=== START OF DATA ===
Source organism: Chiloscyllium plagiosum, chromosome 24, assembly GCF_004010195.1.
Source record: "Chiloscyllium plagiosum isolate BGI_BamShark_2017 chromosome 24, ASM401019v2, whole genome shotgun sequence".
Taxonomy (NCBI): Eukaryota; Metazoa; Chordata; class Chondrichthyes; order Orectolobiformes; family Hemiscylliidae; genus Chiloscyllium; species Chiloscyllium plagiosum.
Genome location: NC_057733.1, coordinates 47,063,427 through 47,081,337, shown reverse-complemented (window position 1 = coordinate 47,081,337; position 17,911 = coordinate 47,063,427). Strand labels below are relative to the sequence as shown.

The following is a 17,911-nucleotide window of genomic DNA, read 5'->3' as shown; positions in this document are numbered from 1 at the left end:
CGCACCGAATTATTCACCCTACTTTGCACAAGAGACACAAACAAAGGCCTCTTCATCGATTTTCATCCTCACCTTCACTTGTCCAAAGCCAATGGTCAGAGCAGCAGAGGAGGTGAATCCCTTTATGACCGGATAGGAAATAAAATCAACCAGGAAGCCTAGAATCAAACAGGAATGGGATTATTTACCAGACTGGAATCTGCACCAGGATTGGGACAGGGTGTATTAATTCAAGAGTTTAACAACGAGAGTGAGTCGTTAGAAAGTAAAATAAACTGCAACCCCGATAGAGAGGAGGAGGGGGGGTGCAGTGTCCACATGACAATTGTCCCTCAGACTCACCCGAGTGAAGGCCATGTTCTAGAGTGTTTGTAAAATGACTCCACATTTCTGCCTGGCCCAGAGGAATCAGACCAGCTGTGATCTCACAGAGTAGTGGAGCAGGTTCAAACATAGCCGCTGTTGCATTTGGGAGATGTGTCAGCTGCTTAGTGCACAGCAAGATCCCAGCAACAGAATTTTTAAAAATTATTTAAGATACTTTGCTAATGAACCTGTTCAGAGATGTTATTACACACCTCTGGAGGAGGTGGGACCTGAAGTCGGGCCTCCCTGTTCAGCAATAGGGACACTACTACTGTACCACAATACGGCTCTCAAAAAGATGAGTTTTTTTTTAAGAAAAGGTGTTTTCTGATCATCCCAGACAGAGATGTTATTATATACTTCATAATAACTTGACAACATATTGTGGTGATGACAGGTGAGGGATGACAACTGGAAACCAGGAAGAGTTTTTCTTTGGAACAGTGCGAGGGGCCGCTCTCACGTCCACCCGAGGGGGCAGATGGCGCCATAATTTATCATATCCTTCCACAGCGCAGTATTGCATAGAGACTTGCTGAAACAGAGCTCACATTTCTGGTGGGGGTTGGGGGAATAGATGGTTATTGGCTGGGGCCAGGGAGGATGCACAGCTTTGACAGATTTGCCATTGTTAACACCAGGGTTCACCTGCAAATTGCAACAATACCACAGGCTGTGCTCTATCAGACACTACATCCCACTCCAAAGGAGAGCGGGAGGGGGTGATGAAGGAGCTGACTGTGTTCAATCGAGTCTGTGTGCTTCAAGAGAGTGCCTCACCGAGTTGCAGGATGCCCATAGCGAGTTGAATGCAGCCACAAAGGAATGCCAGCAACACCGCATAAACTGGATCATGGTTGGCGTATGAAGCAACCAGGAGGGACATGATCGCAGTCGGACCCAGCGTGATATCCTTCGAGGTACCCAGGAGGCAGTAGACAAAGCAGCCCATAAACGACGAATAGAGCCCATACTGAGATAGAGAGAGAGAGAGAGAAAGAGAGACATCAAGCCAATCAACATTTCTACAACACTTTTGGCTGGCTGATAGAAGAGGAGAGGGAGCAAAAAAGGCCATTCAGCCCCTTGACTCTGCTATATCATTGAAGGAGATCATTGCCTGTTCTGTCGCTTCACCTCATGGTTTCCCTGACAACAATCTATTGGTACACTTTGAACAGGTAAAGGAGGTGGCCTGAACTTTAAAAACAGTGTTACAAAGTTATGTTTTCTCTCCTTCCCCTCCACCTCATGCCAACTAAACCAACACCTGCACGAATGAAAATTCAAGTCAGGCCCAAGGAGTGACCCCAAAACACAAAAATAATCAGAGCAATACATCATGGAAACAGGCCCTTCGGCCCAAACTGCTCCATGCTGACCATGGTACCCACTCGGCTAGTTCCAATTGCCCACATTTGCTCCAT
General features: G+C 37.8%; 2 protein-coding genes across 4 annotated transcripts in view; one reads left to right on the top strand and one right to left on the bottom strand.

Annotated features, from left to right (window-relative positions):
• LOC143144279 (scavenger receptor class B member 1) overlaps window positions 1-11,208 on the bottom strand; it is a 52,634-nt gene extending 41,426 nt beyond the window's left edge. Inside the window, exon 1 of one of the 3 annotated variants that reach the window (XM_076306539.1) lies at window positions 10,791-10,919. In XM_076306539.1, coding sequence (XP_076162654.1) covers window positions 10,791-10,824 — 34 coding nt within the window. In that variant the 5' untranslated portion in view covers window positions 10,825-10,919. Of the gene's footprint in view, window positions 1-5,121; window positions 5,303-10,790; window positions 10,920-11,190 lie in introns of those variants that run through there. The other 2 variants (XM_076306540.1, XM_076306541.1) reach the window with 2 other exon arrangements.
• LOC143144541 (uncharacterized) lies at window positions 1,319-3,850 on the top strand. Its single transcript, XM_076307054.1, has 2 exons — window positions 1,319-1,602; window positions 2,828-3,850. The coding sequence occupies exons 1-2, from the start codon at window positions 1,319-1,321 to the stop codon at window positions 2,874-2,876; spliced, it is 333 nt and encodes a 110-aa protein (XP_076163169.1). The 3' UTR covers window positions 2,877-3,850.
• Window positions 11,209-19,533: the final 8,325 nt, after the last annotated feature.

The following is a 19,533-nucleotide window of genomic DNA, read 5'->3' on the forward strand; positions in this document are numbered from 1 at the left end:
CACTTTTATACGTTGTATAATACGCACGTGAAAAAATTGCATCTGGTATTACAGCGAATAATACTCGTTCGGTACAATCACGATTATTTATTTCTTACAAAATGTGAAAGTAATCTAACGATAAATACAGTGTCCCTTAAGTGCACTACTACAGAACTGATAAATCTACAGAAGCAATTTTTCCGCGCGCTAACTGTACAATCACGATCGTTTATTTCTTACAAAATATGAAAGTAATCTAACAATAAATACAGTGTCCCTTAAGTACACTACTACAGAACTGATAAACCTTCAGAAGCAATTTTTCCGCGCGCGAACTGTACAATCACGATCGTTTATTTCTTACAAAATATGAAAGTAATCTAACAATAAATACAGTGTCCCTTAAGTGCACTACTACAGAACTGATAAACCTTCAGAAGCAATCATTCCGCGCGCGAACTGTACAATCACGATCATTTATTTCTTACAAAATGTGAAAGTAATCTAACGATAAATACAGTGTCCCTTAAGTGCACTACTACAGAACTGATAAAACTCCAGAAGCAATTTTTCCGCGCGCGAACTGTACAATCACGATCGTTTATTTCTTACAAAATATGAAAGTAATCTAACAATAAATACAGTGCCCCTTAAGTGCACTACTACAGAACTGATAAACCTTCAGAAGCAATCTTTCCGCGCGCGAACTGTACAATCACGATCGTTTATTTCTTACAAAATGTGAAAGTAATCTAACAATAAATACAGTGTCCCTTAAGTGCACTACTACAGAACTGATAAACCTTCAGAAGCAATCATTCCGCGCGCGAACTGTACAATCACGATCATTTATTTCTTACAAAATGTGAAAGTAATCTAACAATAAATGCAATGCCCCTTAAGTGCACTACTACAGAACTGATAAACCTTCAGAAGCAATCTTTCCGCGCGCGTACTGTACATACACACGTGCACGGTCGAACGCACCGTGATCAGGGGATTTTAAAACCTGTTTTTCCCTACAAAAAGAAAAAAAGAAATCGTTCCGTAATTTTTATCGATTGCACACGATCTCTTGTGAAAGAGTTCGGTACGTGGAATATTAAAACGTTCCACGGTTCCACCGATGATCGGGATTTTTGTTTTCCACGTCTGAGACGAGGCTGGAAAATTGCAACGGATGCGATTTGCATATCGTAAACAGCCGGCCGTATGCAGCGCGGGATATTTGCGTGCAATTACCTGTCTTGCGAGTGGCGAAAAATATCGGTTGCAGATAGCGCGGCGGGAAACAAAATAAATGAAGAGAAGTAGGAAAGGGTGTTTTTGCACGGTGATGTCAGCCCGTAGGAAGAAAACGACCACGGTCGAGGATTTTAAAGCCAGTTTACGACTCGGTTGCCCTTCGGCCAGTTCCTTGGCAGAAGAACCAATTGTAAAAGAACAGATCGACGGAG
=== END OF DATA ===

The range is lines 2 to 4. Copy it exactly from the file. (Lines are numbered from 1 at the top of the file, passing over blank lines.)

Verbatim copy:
Source record: "Chiloscyllium plagiosum isolate BGI_BamShark_2017 chromosome 24, ASM401019v2, whole genome shotgun sequence".
Taxonomy (NCBI): Eukaryota; Metazoa; Chordata; class Chondrichthyes; order Orectolobiformes; family Hemiscylliidae; genus Chiloscyllium; species Chiloscyllium plagiosum.
Genome location: NC_057733.1, coordinates 47,063,427 through 47,081,337, shown reverse-complemented (window position 1 = coordinate 47,081,337; position 17,911 = coordinate 47,063,427). Strand labels below are relative to the sequence as shown.